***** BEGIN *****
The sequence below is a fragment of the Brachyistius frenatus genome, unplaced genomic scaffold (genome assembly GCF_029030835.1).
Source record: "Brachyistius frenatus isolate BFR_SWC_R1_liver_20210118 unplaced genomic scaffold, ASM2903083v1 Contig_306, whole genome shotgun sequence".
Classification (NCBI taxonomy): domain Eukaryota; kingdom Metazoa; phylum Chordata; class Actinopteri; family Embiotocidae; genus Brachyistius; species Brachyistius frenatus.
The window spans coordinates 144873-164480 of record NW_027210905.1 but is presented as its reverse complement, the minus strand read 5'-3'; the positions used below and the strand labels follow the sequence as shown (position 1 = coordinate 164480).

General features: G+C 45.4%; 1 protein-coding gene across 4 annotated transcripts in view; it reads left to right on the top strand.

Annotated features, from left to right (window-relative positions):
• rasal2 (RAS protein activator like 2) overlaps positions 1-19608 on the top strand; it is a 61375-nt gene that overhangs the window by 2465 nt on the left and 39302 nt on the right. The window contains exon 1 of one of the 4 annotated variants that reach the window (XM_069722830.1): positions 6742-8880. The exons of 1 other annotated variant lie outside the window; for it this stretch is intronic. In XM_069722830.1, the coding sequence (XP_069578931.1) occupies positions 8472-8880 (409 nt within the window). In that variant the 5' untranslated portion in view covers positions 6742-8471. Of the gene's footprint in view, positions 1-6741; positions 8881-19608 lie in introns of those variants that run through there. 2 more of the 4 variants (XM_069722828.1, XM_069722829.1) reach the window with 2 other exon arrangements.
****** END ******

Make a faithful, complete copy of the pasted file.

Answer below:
The sequence below is a fragment of the Brachyistius frenatus genome, unplaced genomic scaffold (genome assembly GCF_029030835.1).
Source record: "Brachyistius frenatus isolate BFR_SWC_R1_liver_20210118 unplaced genomic scaffold, ASM2903083v1 Contig_306, whole genome shotgun sequence".
Classification (NCBI taxonomy): domain Eukaryota; kingdom Metazoa; phylum Chordata; class Actinopteri; family Embiotocidae; genus Brachyistius; species Brachyistius frenatus.
The window spans coordinates 144873-164480 of record NW_027210905.1 but is presented as its reverse complement, the minus strand read 5'-3'; the positions used below and the strand labels follow the sequence as shown (position 1 = coordinate 164480).

General features: G+C 45.4%; 1 protein-coding gene across 4 annotated transcripts in view; it reads left to right on the top strand.

Annotated features, from left to right (window-relative positions):
• rasal2 (RAS protein activator like 2) overlaps positions 1-19608 on the top strand; it is a 61375-nt gene that overhangs the window by 2465 nt on the left and 39302 nt on the right. The window contains exon 1 of one of the 4 annotated variants that reach the window (XM_069722830.1): positions 6742-8880. The exons of 1 other annotated variant lie outside the window; for it this stretch is intronic. In XM_069722830.1, the coding sequence (XP_069578931.1) occupies positions 8472-8880 (409 nt within the window). In that variant the 5' untranslated portion in view covers positions 6742-8471. Of the gene's footprint in view, positions 1-6741; positions 8881-19608 lie in introns of those variants that run through there. 2 more of the 4 variants (XM_069722828.1, XM_069722829.1) reach the window with 2 other exon arrangements.